The roots of this Calabrian city lie in the Greek civilisation. Legend has it that the city was founded by Brettio, the son of Hercules, in 365 BC. In a short time the city became important and wealthy, although little is known about the period preceding Roman rule. The city then passed through periods of Byzantine, Arab, Norman, Swabian and Angevin dominion. A period of Spanish domination began following the end of Aragon supremacy, lasting until the 18th century, but it was in the 16th century that Cosenza experienced the greatest development, constructing magnificent secular buildings and attracting many merchants coming mostly from Genoa for the silk trade. In 1638 the city was badly hit by a terrible earthquake and subsequently by plague and famine. Finally there was a cultural revival with the arrival of the French.
The city and its monuments
The city is characterised by numerous monuments, including Piazza Campanella, which lies at the meeting point between the historic centre and the new city. On the eastern side of the square there is the church of San Domenico, founded in 1448 but reconstructed in subsequent centuries. Corso Telesio is known as the street of merchants and jewellers, reflecting the citys long tradition of traders and artisans. The Duomo was constructed in the 12th century and renovated starting from 1748 according to the baroque manner of the period. Piazza XV Marzo, has a bronze monument dedicated to Bernardino Telesio and another monument dedicated to the martyrs of 1844. Among the religious monuments one should not miss the complex of St Francis of Assisi, which includes a church and monastery, founded in 1217 but reconstructed several times. The church of St Francis, was extended and transformed in the Baroque style in the middle of the 17th century. To conclude, there is the castle, which dominates the city from the top of the Pancrazio hill. It was built by the Normans on the foundations of existing Saracen constructions, then extended and transformed by the Angevins, who turned it into a royal residence.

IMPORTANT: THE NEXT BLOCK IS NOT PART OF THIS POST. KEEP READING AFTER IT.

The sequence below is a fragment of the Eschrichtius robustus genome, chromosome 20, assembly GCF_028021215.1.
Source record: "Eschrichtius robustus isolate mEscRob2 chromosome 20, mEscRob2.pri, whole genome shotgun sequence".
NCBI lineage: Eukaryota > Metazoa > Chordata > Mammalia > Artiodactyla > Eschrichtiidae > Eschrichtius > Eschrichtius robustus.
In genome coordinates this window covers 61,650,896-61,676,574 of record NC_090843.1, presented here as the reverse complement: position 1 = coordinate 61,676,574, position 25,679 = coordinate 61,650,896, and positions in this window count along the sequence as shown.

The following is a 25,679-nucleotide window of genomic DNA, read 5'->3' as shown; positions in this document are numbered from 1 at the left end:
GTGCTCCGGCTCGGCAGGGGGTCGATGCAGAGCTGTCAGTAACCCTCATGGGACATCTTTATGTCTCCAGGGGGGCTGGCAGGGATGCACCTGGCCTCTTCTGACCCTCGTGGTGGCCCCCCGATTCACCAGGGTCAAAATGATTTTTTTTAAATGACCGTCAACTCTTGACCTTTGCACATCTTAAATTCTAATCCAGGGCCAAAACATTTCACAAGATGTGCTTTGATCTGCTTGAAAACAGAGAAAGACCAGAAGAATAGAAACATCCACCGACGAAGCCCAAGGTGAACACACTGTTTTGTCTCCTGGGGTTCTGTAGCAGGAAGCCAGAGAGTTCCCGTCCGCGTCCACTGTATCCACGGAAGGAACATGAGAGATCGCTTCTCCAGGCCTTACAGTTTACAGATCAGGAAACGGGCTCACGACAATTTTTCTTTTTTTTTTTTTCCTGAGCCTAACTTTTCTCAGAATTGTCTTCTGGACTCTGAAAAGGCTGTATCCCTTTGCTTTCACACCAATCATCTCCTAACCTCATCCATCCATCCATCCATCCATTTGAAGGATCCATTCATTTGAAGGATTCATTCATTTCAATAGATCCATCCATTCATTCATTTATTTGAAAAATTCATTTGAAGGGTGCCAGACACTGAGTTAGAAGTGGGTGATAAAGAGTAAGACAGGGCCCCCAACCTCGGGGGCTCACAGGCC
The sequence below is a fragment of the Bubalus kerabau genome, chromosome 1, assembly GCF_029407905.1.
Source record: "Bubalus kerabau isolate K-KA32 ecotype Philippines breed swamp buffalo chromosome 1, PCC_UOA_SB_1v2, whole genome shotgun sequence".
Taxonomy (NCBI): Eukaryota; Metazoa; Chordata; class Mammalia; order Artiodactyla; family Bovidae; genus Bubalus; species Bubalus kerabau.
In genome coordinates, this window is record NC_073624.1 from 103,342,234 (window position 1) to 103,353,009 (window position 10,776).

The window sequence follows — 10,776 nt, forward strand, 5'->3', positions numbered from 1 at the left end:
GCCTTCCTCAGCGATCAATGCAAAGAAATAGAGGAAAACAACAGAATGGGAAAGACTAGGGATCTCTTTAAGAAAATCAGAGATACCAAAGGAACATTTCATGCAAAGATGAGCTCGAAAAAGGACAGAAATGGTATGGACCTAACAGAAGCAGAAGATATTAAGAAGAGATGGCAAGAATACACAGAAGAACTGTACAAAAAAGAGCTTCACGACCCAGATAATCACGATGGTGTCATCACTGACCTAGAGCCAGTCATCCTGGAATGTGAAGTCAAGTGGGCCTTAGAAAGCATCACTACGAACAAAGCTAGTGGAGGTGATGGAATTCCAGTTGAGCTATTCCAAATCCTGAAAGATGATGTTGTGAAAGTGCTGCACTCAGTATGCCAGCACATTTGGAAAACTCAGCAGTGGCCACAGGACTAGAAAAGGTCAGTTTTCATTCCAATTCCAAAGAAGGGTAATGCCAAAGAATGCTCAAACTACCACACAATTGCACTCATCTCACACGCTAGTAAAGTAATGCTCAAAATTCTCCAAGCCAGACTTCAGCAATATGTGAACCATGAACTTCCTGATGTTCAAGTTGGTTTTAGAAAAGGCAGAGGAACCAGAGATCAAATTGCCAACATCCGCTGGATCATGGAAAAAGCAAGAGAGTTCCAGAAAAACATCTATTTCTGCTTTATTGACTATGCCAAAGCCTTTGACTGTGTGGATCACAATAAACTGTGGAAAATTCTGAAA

The geographical area
Scalea, Amantea, Praia a Mare, Spezzano Albanese and Cassano allo Jonio are just some of the towns along the coast lapped by the crystal-clear waters of the sea. Amantea is a seaside resort and agricultural and fishing town, with a wealth of history and magnificent tourist spots. The surrounding area is very popular in the summer and by boat one can reach the Isca reef, where the rocks jut out of the sea, in a magnificent marine setting. Praia a Mare is one of the most well-known and popular tourist resorts along the Calabrian part of the Tyrrhenian coast, with numerous hotels and tourist villages immersed in lush citron groves. Spezzano Albanese is so-called because it was founded by Albanian refugees, and the traditions and customs of the Albanian culture are still very much alive here. Those looking for relaxation should visit the thermal springs, well-known since ancient times, where the salutary waters gush forth at a temperature of 20° C. Finally, there is Cassano allo Jonio, already inhabited in the Neolithic era, situated in the foothills which divide the Sibari plain from the Pollino mountain, forming a natural amphitheatre.